Too often we’re left clueless when it comes to taking care of our parents, especially the elderly. “They [parents] are going through a phase of life we haven’t experienced yet, and we don’t know how to handle that,” I get this from people a lot. Elderly care requires more than sincerity and self-sacrifice. It requires the right kind of information and thoughtful planning. Today I’ll explain to you six simple steps you need to remember when taking care of an elderly parent.

Determine the Issues:

You need to determine what shortcomings your parents might have in terms of functioning normally. Elders are necessarily disabled; all of them, but their capacities of managing their day-to-day activities all by themselves sure vary. For example, you might have a parent with dementia or Alzheimer’s disease, in which case you need to be specifically careful about their medication because they can be forgetful. So the first thing you need to do after taking up this responsibility is determining the potential issues you will be facing, and then you can move to devising solutions.

Create A Comfortable Space:

Next important step is maintaining a space which is elderly-friendly. Make sure there isn’t any clutter in the living area, that’s where elders generally spend most of their time on the TV. Make sure moving around the place is not a problem for them. There’s no fancy vase in the high traffic area of the house. The floors aren’t too slippery, and if they are you have them covered by rugs. Also make sure there are not any cords in the living room, hallway or their room sprawled all over the floor. It’s too easy just to get your foot tangled in them and trip.

Know Their Medications – And Doctor:

It’s good to stay in-touch with the doctor. Chances are since you’re the caregiver you would be taking your parent to the doctor mostly – even if your siblings or family offers to take up the responsibility sometimes. Have a detailed discussion with the doctor about the medication, the health issues and the dietary requirements of your parent so you can prevent any complications later. Remember always to take notes and keep all the prescriptions etc. well-arranged and handy. If they have any mental disability/disorders, take up the responsibility of giving them their medicines because they might forget to take them, or worse, overdose themselves.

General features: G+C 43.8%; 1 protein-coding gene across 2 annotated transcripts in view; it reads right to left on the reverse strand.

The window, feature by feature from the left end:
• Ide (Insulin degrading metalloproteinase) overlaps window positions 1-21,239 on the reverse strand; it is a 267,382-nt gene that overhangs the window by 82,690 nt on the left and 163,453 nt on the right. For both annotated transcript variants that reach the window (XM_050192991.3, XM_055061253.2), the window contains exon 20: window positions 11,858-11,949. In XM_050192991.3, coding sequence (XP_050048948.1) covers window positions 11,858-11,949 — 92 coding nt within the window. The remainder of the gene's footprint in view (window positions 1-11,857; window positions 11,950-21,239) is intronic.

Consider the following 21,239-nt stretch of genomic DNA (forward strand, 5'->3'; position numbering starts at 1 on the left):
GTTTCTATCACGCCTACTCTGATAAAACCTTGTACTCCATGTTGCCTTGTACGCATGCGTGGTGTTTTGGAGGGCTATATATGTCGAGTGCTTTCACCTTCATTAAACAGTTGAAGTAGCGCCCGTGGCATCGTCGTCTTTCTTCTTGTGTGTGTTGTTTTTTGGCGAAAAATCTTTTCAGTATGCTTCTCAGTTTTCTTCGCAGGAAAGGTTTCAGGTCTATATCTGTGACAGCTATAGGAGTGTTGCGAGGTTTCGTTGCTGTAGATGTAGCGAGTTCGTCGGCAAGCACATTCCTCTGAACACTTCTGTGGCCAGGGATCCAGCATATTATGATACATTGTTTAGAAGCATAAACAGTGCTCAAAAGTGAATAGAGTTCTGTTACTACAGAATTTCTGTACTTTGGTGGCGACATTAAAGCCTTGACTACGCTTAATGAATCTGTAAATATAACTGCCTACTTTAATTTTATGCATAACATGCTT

Take a Break:

Essentially, you should take a break from caregiving every once in a while. You can do so by giving someone from your siblings or your extended family any one of your responsibilities for a given day and head out for fun – or simply stay at home while they’re gone to the grocery or a doctor’s visit. This break is essential to keep the relation of caregiving from eroding. Living with an elderly person can get very hard at times, and strain for extended periods of times can even cause resentment which will ultimately affect the elder because you’ll end up being poor at caregiving.

Make Work Adjustment:

Another necessary step is letting your boss know about the new responsibility that you’ve taken up. If you’re an entrepreneur and have your own business, you can reschedule everything by yourself. But if you’ve got a job, like many of the general population, I would advise you to let your employer know your limitations and the timings you aren’t available at. For example, you can let your boss know you can’t stay for overtime because you’ve got to get back early. Also, make sure your boss is willing to provide you leave in case of emergency. Because elders are more prone to an emergency hospital visit, and being a caregiver you’re going to be the attendant.

Keep Them Social:

We all know how crucial happiness is for our health. Joy and good health go hand in hand. And healthy human contact is vital for a good mental health. Try to keep your parents active and socially involved. Have them join various social clubs, encourage them to pursue their hobbies. Take them out on a shopping visit, or to the new ice-cream parlour down the street. It’s all about the quality time that they get to spend with you. Even if you can’t give them time on a regular basis, arrange for them certain activities that allow them to meet up and be friends with people of their age group.

With the right kind of care and attention, both you and your parents can enjoy the bliss of this relation.